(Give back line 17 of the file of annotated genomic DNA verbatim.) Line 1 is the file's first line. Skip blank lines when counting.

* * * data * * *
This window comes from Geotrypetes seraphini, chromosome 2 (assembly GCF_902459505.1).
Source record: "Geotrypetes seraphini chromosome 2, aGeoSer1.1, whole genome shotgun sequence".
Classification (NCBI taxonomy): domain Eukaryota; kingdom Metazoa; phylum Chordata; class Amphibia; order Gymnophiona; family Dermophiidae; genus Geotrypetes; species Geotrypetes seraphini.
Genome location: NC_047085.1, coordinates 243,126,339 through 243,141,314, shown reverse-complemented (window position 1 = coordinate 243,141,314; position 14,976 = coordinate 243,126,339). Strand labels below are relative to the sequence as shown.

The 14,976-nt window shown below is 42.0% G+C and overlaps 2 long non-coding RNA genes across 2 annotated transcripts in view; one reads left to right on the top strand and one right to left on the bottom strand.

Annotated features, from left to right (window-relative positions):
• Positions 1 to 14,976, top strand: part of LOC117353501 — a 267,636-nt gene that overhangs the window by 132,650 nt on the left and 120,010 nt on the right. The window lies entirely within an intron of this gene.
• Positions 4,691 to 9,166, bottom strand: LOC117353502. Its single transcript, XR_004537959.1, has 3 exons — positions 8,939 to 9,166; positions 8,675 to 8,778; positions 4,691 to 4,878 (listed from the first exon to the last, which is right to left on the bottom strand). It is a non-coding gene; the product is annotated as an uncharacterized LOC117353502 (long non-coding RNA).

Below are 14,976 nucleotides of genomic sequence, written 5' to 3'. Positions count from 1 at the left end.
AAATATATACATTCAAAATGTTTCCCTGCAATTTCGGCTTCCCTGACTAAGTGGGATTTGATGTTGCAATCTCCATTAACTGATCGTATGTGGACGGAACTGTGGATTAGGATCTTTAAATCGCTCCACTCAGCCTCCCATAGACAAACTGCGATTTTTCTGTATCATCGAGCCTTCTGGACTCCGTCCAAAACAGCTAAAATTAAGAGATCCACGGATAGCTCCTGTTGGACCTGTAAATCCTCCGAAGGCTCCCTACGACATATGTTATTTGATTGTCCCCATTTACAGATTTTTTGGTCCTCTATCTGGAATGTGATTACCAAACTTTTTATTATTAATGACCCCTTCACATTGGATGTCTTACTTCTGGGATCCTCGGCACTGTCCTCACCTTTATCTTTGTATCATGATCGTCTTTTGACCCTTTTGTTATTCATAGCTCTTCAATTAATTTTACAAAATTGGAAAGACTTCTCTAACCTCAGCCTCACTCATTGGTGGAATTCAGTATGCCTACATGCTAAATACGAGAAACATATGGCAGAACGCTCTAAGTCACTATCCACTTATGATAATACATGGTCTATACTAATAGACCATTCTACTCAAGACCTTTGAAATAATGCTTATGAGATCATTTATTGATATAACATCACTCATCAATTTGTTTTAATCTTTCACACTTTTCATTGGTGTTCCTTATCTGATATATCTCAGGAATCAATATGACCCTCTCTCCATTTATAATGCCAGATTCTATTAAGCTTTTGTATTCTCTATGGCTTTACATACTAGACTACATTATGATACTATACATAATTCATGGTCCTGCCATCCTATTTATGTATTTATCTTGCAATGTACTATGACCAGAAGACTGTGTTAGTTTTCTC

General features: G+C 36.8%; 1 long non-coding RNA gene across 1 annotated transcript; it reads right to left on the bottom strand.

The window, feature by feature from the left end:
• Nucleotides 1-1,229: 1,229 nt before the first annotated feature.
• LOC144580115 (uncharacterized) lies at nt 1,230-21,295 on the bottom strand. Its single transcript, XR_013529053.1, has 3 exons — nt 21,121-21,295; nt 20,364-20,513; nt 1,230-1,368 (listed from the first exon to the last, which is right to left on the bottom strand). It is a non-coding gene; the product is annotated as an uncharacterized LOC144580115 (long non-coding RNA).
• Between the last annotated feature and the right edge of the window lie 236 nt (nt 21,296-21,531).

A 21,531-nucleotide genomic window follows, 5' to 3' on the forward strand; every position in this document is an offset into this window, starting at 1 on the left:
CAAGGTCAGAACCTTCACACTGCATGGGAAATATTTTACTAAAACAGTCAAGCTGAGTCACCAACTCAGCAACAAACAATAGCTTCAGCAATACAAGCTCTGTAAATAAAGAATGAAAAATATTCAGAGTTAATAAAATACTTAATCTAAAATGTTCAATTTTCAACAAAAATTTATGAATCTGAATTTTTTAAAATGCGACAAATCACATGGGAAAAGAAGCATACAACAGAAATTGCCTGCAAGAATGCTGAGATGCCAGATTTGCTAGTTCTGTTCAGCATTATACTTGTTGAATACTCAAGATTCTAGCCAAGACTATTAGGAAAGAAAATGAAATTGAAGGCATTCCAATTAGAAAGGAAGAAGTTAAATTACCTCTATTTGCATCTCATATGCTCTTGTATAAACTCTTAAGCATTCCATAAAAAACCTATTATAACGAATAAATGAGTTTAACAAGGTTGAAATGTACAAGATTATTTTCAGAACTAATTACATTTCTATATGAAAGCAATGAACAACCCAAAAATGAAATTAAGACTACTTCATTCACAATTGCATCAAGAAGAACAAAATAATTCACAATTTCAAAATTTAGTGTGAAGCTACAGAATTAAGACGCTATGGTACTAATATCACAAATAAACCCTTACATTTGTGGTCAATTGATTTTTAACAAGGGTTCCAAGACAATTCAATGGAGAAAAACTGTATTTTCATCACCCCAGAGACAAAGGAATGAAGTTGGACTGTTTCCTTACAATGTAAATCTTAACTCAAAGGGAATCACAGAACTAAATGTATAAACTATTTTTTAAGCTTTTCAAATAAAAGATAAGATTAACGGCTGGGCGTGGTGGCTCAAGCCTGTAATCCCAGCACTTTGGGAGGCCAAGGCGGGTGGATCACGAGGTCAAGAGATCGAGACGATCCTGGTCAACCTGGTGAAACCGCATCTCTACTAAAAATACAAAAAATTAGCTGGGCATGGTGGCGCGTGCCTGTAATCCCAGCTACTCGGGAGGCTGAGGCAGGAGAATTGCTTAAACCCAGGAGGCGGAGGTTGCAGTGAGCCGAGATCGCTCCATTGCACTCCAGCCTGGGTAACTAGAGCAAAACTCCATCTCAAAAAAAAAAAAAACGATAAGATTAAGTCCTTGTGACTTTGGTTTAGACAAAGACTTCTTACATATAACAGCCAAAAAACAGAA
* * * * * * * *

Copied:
CAAGGTCAGAACCTTCACACTGCATGGGAAATATTTTACTAAAACAGTCAAGCTGAGTCACCAACTCAGCAACAAACAATAGCTTCAGCAATACAAGCTCTGTAAATAAAGAATGAAAAATATTCAGAGTTAATAAAATACTTAATCTAAAATGTTCAATTTTCAACAAAAATTTATGAATCTGAATTTTTTAAAATGCGACAAATCACATGGGAAAAGAAGCATACAACAGAAATTGCCTGCAAGAATGCTGAGATGCCAGATTTGCTAGTTCTGTTCAGCATTATACTTGTTGAATACTCAAGATTCTAGCCAAGACTATTAGGAAAGAAAATGAAATTGAAGGCATTCCAATTAGAAAGGAAGAAGTTAAATTACCTCTATTTGCATCTCATATGCTCTTGTATAAACTCTTAAGCATTCCATAAAAAACCTATTATAACGAATAAATGAGTTTAACAAGGTTGAAATGTACAAGATTATTTTCAGAACTAATTACATTTCTATATGAAAGCAATGAACAACCCAAAAATGAAATTAAGACTACTTCATTCACAATTGCATCAAGAAGAACAAAATAATTCACAATTTCAAAATTTAGTGTGAAGCTACAGAATTAAGACGCTATGGTACTAATATCACAAATAAACCCTTACATTTGTGGTCAATTGATTTTTAACAAGGGTTCCAAGACAATTCAATGGAGAAAAACTGTATTTTCATCACCCCAGAGACAAAGGAATGAAGTTGGACTGTTTCCTTACAATGTAAATCTTAACTCAAAGGGAATCACAGAACTAAATGTATAAACTATTTTTTAAGCTTTTCAAATAAAAGATAAGATTAACGGCTGGGCGTGGTGGCTCAAGCCTGTAATCCCAGCACTTTGGGAGGCCAAGGCGGGTGGATCACGAGGTCAAGAGATCGAGACGATCCTGGTCAACCTGGTGAAACCGCATCTCTACTAAAAATACAAAAAATTAGCTGGGCATGGTGGCGCGTGCCTGTAATCCCAGCTACTCGGGAGGCTGAGGCAGGAGAATTGCTTAAACCCAGGAGGCGGAGGTTGCAGTGAGCCGAGATCGCTCCATTGCACTCCAGCCTGGGTAACTAGAGCAAAACTCCATCTCAAAAAAAAAAAAAACGATAAGATTAAGTCCTTGTGACTTTGGTTTAGACAAAGACTTCTTACATATAACAGCCAAAAAACAGAA